TLDR, stocks stand to do very well in 2021 due to all the liquidity pumped into the markets. Be bond heavy at your own peril — this recovery will happen on the backs of bond holders (modest interest rake hikes plus inflation causing loss of capital).

I encourage my fellow Bogleheads to listen to the interview, and come back here to share their thoughts!
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Re: Jeremy Siegel on MiB Podcast: 60/40 is risky and more

Post by Stinky » Sat Jun 20, 2020 8:51 pm

That was a really, really interesting podcast.

I highly recommend it to others. It’s in line with the way that I see the world.

By the way - good summary, Mr Spock.
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Re: Jeremy Siegel on MiB Podcast: 60/40 is risky and more

Post by tetractys » Sat Jun 20, 2020 9:05 pm

If it’s about inflation, why not allot TIPS?

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Re: Jeremy Siegel on MiB Podcast: 60/40 is risky and more

Post by nedsaid » Sat Jun 20, 2020 9:46 pm

mrspock wrote:
Sat Jun 20, 2020 8:26 pm
Just listened to Jeremy Siegel (Professor of Finance at Wharton, author of “Stocks for the Long Run”) on the Masters In Business podcast, he makes a good case for a few things:

1. CAPE is giving off the wrong signals, far too bearish
2. Mathematically, even if we zero’d out 12 months of earnings, the stock market should have dropped maybe 5-6% vs >30%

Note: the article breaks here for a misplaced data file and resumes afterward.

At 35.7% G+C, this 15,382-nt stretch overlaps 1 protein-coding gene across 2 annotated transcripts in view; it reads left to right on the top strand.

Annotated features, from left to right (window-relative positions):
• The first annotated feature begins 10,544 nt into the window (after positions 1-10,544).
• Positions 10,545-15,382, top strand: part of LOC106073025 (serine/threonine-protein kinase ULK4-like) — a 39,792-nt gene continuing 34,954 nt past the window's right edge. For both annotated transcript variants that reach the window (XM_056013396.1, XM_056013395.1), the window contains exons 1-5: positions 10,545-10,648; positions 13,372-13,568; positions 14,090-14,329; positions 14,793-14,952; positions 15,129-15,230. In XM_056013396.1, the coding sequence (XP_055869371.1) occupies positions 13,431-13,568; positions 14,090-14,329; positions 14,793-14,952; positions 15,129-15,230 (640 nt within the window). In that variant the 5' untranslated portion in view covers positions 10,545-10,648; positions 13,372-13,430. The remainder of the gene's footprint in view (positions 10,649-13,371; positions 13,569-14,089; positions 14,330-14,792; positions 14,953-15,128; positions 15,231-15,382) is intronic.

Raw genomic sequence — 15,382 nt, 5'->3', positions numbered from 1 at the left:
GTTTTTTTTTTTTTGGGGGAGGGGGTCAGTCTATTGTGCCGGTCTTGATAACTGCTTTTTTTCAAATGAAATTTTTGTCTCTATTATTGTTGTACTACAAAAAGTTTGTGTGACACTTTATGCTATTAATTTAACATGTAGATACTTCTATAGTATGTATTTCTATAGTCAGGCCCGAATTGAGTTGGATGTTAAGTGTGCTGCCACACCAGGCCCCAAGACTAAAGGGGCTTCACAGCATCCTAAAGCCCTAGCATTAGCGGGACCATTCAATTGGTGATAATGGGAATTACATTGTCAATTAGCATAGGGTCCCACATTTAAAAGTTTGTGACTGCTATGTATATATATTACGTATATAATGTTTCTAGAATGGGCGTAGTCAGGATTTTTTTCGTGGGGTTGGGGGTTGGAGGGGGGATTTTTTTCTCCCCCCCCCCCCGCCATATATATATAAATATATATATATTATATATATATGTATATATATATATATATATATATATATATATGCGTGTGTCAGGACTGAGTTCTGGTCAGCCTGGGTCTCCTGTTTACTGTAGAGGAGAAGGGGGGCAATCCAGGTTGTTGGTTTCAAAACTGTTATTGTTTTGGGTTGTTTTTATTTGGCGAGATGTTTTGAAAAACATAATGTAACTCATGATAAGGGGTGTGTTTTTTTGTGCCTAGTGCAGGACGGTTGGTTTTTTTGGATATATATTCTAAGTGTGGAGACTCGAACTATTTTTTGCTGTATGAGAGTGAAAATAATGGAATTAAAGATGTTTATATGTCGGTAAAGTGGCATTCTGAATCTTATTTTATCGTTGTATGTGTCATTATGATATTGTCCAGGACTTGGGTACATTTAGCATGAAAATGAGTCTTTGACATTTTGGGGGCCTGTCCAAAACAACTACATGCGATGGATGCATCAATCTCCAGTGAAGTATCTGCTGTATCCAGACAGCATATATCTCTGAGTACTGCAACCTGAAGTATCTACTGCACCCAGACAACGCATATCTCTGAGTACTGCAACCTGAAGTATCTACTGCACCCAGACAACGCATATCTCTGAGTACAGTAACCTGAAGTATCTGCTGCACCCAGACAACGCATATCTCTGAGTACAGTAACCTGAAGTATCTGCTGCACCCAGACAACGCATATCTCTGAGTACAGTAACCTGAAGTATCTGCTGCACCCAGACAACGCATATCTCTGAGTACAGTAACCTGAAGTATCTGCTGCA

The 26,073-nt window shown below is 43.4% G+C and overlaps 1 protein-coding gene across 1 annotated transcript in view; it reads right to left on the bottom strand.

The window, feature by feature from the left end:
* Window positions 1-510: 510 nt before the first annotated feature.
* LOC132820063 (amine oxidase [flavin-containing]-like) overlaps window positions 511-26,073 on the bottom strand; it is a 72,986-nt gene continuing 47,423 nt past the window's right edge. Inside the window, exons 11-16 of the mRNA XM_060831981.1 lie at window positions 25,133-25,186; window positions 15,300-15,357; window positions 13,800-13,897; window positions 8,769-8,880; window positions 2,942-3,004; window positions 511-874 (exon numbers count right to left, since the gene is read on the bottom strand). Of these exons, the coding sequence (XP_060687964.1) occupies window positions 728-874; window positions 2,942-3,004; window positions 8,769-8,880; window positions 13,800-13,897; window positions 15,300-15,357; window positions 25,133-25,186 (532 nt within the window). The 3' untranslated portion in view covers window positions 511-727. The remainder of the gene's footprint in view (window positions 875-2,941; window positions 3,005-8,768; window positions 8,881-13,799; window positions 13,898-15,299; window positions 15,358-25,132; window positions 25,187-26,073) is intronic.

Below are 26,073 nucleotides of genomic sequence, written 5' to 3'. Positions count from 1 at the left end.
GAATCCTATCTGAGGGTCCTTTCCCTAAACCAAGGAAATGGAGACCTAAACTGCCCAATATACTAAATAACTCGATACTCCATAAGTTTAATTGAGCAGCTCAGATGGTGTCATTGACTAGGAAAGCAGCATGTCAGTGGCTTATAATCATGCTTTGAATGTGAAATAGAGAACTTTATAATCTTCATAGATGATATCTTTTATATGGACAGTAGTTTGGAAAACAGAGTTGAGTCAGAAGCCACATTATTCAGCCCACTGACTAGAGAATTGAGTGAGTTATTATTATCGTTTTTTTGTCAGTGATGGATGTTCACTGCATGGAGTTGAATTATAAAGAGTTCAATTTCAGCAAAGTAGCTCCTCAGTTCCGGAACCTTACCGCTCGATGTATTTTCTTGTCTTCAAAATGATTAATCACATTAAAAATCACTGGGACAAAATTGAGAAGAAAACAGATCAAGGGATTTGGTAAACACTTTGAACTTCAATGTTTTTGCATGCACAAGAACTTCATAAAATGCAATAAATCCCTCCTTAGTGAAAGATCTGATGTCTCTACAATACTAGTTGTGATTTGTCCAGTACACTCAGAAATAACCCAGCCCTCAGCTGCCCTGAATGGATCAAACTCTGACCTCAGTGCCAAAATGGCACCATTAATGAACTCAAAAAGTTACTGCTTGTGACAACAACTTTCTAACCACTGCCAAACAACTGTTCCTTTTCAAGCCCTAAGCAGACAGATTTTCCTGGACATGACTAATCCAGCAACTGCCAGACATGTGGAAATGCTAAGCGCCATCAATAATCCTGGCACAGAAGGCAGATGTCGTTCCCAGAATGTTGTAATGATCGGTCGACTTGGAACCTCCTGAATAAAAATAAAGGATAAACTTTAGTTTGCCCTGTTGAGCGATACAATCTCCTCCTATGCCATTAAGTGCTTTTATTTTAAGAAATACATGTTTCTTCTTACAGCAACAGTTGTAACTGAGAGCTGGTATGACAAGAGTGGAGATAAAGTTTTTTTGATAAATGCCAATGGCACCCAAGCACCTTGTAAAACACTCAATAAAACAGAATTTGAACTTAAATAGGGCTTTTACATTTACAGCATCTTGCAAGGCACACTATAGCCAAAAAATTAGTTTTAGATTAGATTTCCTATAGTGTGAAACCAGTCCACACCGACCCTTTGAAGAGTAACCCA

3. He anticipates an very strong 2021 if we get good therapeutics, and/or vaccine. Especially because so much of the stimulus went directly to consumers vs 2008 when it did not AND there is no excess supply to absorb as there is typically on most recessions (e.g. housing in 2008).
4. Warns of 3-5% inflation from 2021-2023, leaving bond holders holding the bag for COVID QE infinity ala WW2
5. 60/40 is risky, 75/25 is a wiser AA given the bond environment and risk of inflation. I think a growing group of Bogleheads have already figured this out.
6. JPOW in 2020, and Bernanke in 2008, both basically prevented great depressions, each learning from history and improving the Fed response.
7. He sees interest rates staying low for an extended period of time, and topping out in the medium term around 2-3% (10yr treasuries).

TLDR, stocks stand to do very well in 2021 due to all the liquidity pumped into the markets. Be bond heavy at your own peril — this recovery will happen on the backs of bond holders (modest interest rake hikes plus inflation causing loss of capital).

I encourage my fellow Bogleheads to listen to the interview, and come back here to share their thoughts!
Add to this, Siegel is forecasting an end to the bull market in bonds and a bottom in interest rates. Siegel's comments on bonds reminds me of a couple stories I heard regarding the purchase of War Bonds during WW2, those people suffered a loss of 50% of purchasing power. This purchase was motivated by patriotism but the War Bonds were a very poor investment. I suspect as Dr. Siegel does, that we will pay for all of this stimulus by inflation which is called the hidden tax.

The implication for TIPS are obvious, I think I will be buying them. I will not, however, be going back to 75% stocks.